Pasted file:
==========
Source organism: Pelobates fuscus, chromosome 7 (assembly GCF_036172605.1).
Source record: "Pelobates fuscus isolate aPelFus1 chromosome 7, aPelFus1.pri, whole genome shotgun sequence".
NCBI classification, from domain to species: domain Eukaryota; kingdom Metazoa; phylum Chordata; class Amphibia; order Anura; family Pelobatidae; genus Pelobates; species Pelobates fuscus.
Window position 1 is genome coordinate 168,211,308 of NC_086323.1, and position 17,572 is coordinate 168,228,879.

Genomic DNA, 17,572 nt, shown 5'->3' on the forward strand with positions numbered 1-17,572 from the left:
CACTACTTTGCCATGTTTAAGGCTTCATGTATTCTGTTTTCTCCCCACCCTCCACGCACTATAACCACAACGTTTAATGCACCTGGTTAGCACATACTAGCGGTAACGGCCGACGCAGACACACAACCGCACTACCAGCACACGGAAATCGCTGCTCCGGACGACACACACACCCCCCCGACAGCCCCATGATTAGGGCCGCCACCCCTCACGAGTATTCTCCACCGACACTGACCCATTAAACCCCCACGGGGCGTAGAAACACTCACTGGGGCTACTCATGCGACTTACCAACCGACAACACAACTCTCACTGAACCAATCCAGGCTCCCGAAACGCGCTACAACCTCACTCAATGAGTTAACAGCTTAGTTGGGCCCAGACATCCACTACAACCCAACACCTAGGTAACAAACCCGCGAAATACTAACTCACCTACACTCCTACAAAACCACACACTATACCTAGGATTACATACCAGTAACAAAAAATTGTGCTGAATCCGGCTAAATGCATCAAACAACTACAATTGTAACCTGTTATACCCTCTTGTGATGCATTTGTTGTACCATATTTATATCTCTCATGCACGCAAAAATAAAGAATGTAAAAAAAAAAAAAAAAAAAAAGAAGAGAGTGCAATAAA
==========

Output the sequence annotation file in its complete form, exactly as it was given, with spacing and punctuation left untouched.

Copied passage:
Source organism: Pelobates fuscus, chromosome 7 (assembly GCF_036172605.1).
Source record: "Pelobates fuscus isolate aPelFus1 chromosome 7, aPelFus1.pri, whole genome shotgun sequence".
NCBI classification, from domain to species: domain Eukaryota; kingdom Metazoa; phylum Chordata; class Amphibia; order Anura; family Pelobatidae; genus Pelobates; species Pelobates fuscus.
Window position 1 is genome coordinate 168,211,308 of NC_086323.1, and position 17,572 is coordinate 168,228,879.

Genomic DNA, 17,572 nt, shown 5'->3' on the forward strand with positions numbered 1-17,572 from the left:
CACTACTTTGCCATGTTTAAGGCTTCATGTATTCTGTTTTCTCCCCACCCTCCACGCACTATAACCACAACGTTTAATGCACCTGGTTAGCACATACTAGCGGTAACGGCCGACGCAGACACACAACCGCACTACCAGCACACGGAAATCGCTGCTCCGGACGACACACACACCCCCCCGACAGCCCCATGATTAGGGCCGCCACCCCTCACGAGTATTCTCCACCGACACTGACCCATTAAACCCCCACGGGGCGTAGAAACACTCACTGGGGCTACTCATGCGACTTACCAACCGACAACACAACTCTCACTGAACCAATCCAGGCTCCCGAAACGCGCTACAACCTCACTCAATGAGTTAACAGCTTAGTTGGGCCCAGACATCCACTACAACCCAACACCTAGGTAACAAACCCGCGAAATACTAACTCACCTACACTCCTACAAAACCACACACTATACCTAGGATTACATACCAGTAACAAAAAATTGTGCTGAATCCGGCTAAATGCATCAAACAACTACAATTGTAACCTGTTATACCCTCTTGTGATGCATTTGTTGTACCATATTTATATCTCTCATGCACGCAAAAATAAAGAATGTAAAAAAAAAAAAAAAAAAAAAGAAGAGAGTGCAATAAA